This is one shirt undoubtedly worthy of the label “iconic”. Worn by the greatest player of all time while scoring the most controversial goal in World Cup history and then following it up with the tournament’s greatest ever goal, this blue Le Coq Sportif number was never even supposed to be exist. The cotton shirts the squad had brought to the tournament were deemed too heavy for the searing Mexican heat, so one of the coaches was sent out to find something more breathable. He came back with two options from a local sports shop, and it was of course El Diego who had the final say.

Indicating the now famous shiny-striped version, he proclaimed “That’s a nice shirt, we’ll beat England in that”, and the rest is history. An older version of the AFA badge was stitched on and sparkly silver numbers made for American football uniforms were printed on the back, adding another unique layer to the jersey. The shirts prepared for that match are the only ones in existence, and Maradona’s number 10 shirt was sold earlier this year for more than €8 million.

4. France – 1982

Les Bleus have had their fair share of gorgeous shirts in their time, but the one that Michel Platini and his teammates wore at the 1982 World Cup in Spain could well be the pick of the bunch. The French team have foregone royal blue in favour of a dark navy for many of their recent home shirts, a decision that is made look questionable by this majestic cotton number. The pinstripes, the tricolour detailing on the cuffs and the combination of a polo collar and wide v neck were very in keeping with France’s sartorial reputation, while the oversized cockerel badge is very symbolic of their fierté.

Quite a memorable tournament for the French, who missed out on a place in the final after losing 5-4 on penalties to Germany. The match ended 3-3 after 90 minutes, but it could – and probably should – have finished with a different scoreline. In the 58th minute, German goalkeeper Toni Schumacher infamously launched himself into Patrick Battiston inside the box, knocking out two of his teeth and cracking three ribs in the process. A challenge like that was surely worthy of a penalty, but Dutch referee Charles Corver somehow decided against giving one.

3. Italy – 1990

Hosts of one of the most fondly remembered tournaments which gave us so many great moments, memories and shirts, Italy’s own offering from Diadora was up there with the best of them. The Italian Football Association (FIGC) had some fairly strict kit rules back then, most notably that no manufacturer logo could appear on the team’s match shirts. This set them apart from all other teams and meant that all attention was on the Italia badge. The 1990 shirt featured the much-loved round variation, with three stars, the national flag and “Italia” text at the top, while the collar and cuffs bore tricolour trim.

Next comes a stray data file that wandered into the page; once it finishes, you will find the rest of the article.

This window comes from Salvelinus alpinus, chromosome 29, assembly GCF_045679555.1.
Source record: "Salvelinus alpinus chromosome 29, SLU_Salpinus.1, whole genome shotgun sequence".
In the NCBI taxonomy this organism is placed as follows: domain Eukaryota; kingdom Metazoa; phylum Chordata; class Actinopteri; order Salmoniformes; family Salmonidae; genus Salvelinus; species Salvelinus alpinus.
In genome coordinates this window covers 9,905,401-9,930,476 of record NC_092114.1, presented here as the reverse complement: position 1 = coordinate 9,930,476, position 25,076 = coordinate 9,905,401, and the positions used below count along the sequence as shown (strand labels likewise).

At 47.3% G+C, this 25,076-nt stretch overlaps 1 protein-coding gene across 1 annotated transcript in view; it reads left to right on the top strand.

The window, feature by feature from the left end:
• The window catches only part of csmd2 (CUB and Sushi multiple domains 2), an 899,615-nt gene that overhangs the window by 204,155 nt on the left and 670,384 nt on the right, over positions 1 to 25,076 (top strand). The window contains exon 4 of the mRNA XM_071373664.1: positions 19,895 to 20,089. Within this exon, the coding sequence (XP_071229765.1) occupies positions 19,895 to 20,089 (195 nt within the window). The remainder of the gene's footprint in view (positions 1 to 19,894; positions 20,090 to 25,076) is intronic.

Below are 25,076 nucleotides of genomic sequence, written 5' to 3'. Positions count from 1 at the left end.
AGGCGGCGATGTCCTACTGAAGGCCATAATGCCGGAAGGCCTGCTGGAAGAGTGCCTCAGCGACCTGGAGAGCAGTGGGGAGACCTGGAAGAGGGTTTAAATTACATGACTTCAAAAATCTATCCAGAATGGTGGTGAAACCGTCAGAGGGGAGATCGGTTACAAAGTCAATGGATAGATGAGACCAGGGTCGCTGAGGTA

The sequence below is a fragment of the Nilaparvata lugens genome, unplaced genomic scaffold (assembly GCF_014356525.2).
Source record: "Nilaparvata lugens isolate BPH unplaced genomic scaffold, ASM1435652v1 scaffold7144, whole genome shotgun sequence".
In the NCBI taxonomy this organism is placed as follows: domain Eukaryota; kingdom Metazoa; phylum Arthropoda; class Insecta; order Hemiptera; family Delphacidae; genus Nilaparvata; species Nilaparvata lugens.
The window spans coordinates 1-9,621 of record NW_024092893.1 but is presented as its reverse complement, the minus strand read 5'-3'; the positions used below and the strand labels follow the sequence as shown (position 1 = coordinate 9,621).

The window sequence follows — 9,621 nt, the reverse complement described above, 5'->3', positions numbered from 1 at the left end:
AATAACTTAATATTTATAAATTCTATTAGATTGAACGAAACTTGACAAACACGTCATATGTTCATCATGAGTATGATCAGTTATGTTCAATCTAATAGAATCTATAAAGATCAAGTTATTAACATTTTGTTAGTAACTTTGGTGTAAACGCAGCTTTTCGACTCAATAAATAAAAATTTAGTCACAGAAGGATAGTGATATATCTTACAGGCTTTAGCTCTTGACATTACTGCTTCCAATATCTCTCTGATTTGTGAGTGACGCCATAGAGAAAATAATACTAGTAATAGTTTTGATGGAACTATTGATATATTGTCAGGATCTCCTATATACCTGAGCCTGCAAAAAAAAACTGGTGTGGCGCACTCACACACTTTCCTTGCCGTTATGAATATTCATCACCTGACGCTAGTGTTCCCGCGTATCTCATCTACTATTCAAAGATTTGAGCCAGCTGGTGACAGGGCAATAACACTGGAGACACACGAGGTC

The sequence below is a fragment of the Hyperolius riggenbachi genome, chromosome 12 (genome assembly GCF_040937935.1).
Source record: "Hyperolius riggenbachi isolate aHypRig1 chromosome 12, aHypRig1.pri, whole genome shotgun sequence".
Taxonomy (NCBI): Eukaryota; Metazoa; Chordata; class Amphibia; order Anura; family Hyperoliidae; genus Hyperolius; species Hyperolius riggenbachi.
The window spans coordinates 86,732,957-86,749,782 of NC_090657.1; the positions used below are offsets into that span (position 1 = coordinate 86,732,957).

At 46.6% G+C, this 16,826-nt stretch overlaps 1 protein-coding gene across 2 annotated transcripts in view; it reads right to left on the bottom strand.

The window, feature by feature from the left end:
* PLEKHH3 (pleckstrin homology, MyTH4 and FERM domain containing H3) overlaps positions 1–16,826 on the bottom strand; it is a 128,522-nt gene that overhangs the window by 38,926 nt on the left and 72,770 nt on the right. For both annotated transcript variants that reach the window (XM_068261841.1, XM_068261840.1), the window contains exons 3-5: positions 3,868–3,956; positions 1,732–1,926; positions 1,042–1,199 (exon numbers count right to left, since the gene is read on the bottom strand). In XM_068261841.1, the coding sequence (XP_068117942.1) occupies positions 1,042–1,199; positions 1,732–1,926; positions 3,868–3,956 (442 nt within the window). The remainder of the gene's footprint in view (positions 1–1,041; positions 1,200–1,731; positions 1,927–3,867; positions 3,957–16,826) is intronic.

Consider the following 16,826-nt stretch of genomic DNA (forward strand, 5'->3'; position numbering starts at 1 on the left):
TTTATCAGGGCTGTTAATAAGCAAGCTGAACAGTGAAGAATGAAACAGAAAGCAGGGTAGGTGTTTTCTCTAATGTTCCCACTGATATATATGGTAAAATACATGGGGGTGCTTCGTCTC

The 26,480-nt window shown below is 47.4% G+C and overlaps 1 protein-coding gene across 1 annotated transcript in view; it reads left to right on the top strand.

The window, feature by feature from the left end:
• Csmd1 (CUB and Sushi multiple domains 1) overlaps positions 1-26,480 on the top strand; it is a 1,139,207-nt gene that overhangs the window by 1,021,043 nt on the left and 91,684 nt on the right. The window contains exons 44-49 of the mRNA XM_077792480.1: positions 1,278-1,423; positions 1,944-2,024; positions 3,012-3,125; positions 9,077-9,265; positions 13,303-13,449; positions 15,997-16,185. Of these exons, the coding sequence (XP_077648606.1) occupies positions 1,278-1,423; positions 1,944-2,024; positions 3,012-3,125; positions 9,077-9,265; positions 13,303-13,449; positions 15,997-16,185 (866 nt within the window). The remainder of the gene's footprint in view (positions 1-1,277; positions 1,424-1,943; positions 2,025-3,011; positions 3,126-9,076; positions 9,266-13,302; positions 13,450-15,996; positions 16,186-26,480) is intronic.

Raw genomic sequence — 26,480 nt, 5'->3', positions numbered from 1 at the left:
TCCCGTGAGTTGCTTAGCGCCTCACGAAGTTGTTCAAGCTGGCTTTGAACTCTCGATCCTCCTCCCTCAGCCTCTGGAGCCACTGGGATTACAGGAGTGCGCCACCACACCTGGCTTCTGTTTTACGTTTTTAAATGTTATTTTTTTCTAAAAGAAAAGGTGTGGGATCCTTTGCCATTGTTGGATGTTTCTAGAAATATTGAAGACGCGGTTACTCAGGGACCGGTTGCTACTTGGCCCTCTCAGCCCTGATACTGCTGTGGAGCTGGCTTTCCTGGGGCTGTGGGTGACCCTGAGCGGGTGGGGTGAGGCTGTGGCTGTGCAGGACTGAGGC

In case the shirt didn’t reflect il Bel Paese well enough on its own, Totó Schillaci was on hand to exhibit the endearingly expressive nature of its people, passionately demonstrating his every emotion while wearing the jersey, creating a wonderfully Italian combo.

2. Mexico – 1998

Much like Germany in 1990, Mexico held onto a previous design for the 1998 World Cup, knowing that it deserved to be shown off on the biggest stage. Some minor adjustments were made to the original shirt for the big occasion, like the addition of some red trim and the use of slightly lighter shades of green, but they were always going to keep the eye-catching Aztec calendar as the centrepiece. Centrepiece may not be the most accurate choice of words here, as the graphic covered the entire jersey, front, back and sleeves.

Made by Mexican brand ABA Sports, the country’s rich culture and history served as inspiration for the kit in a way that has not been done to the same extent since. This jersey deserved a long run in the tournament, but it was not to be. Germany eliminated Mexico and their wonderful jerseys in the round of 16, but by that stage, the wild pattern had already left its mark on the tournament and this subgenre of World Cup history.

1. West Germany – 1990

Which other shirt could possibly take the number one spot? Germany probably can’t claim to be many people’s second team at World Cups, but it’s very unlikely that you’ll meet a football fan who doesn’t appreciate this shirt. At Italia 90, Salvatore Schillaci won the golden boot and the hearts of many fans while sporting Italy’s lovely home shirt, but Germany wore this piece of football history in every game bar one on their way to lifting the trophy. Apart from the legacy generated by winning the tournament outright, the shirt was involved in another, much less aesthetically pleasing incident: Frank Rijkaard spitting in Rudi Voller’s hair. 

The kit was introduced in 1988 and used well into 1992 before finally being replaced. It was the first Germany jersey to use so much colour and an extremely innovative way of incorporating the national flag into the shirt, as well as a novel way for Adidas to rework their trademark three stripes. Adidas were so satisfied with the design that they applied it to track tops and sweatshirts for die Mannschaft too, with these items now possibly even more sought after than the jerseys themselves. 

Honourable Mentions

Ireland – 1990

The Boys in Green were playing in their first ever World Cup and Adidas made sure they were well-dressed for the occasion. An arrowhead jacquard weave gave the green shirt something a bit different, the orange accents on the cuffs and collar worked perfectly and the team put in some very respectable shifts on the pitch. The FAI badge from that era will forever bring on floods of nostalgia for a whole nation. 

Netherlands – 1994

Although their Euro 88 shirt is undisputedly better than any of their World Cup efforts, it always feels like something is missing when we don’t see their trademark orange jerseys at the tournament. Lotto stuck to the script in 1994 with a clean design that assured Bergkamp and the boys were looking their best.

Japan – 1998

Japan had some brilliantly experimental kits throughout the 90s and we’ve seen a revival of that in recent years. At France 98, Asics put flame graphics on their sleeves, continuing a theme they had started two years earlier and making sure the whole world had the chance to catch a glimpse. 

All the Shirts at Italia 90

1990 was easily the most stylish edition of the World Cup, coming at the dawn of the golden age for football shirt design. Adidas were responsible for a lot of the shirts on show, with great templates, shiny jacquard patterns and so many vibrant colours. They just don’t make them like they used to.